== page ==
Autism is a developmental and communication disorder, though many aspects of development in autism will be different from those found in a normally developing child, rather than simply delayed, as in some other developmental disorders. People with autism experience the world in a different way and an understanding of such underlying differences is essential when dealing with the pre-school child. Such an understanding is fundamental to appropriate early years teaching and relevant policies in this regard.

  Misrepresentation of the nature of autism in policy is common. In the QCA Early Learning Goals guidance itself, consideration is given to "behavioural difficulties, including those with autistic spectrum disorders"[6]. Subsuming autism with emotional and behavioural difficulties unhelpful and misleading. "Challenging behaviour" in a child with autism for example, must be considered as a form of communication, where a more acceptable means of communication is not yet available to the child. Likewise, the challenge of the child with SEN is described in the guidance in the same terms as that of children from "ethnic groups including travellers, asylum seekers and those from diverse linguistic backgrounds." Such a global approach cannot serve the specific needs of children with special educational needs, and their practitioners.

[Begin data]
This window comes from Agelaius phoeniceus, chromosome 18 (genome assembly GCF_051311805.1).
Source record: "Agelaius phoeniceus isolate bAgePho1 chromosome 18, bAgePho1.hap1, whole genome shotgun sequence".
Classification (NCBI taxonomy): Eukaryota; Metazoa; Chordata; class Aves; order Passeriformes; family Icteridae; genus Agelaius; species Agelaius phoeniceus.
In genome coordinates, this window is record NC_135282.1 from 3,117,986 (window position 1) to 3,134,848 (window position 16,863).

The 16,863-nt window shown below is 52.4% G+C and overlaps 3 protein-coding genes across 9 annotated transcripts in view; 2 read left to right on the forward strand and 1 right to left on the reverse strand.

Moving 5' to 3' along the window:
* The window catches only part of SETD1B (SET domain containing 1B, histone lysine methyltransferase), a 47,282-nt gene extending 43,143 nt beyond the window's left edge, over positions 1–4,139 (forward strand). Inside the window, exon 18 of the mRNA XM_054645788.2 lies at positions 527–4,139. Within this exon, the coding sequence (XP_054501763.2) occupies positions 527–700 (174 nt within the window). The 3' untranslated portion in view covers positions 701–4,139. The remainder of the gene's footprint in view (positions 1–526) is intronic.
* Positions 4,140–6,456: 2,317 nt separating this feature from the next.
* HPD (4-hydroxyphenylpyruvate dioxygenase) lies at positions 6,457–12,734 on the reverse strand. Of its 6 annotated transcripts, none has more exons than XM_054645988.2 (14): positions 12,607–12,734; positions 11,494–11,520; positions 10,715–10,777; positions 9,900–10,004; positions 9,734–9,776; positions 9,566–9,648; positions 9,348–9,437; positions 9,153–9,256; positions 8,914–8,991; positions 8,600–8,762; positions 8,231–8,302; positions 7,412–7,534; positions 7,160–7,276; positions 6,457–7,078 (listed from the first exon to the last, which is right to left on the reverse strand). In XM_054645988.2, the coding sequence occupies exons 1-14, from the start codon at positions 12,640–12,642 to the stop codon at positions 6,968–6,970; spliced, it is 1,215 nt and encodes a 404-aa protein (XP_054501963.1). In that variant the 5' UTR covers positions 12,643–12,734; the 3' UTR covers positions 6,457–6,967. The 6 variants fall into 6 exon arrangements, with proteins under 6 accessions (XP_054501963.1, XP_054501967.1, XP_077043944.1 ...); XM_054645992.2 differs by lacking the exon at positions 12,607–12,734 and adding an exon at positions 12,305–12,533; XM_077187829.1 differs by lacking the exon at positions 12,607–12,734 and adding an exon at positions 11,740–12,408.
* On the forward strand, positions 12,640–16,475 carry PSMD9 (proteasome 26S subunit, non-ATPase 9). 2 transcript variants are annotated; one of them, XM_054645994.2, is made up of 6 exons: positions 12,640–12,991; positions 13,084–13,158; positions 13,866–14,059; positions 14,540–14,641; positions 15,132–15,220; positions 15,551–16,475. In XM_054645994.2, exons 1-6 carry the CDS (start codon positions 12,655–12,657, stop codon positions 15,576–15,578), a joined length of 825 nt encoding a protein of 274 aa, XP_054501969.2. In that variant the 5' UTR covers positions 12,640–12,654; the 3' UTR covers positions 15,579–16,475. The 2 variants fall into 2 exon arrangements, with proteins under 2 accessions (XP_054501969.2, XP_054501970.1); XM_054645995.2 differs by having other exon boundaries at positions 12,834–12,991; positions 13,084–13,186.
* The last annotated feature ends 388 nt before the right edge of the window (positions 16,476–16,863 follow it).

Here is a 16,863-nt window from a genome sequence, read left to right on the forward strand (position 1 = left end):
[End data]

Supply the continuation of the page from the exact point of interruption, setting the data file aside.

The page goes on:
If the Early Learning Goals are to be relevant and achievable for children with SEN, it is essential that these children are identified and diagnosed as early as possible. The benefits of early intervention for children with special educational needs, including autism, are now largely accepted[7]. Without early identification however, children with SEN, including autistic spectrum disorders will not benefit from the appropriate teaching to optimise their opportunities for learning. The issue of identification is the primary concern in the early years setting, and one that the NAS shares with the other Special Educational Needs agencies. Problems in achieving effectiveness identification of need are often identical.

  To take the case of dyslexia, pioneering work has been done which illustrated effectively the cost effectiveness of early identification. Children were successfully picked up who would otherwise have drifted through school undiagnosed, missing opportunities for development through learning. First indications show that baseline assessment, though successful in identifying a range of needs, is less successful in identifying social and communication disorders. Further work is needed to develop mechanisms capable of picking up the abler end of the autistic spectrum.

  The QCA guidance outlines laudable aims for all children, and the NAS welcomes reference to monitoring and early identification[8]. However, an emphasis on early identification is insufficient without a framework that ensures this process. Ideally identification should take place before the foundation stage, so that the appropriate support is set up before a child starts to fail or becomes more confused about the world around them.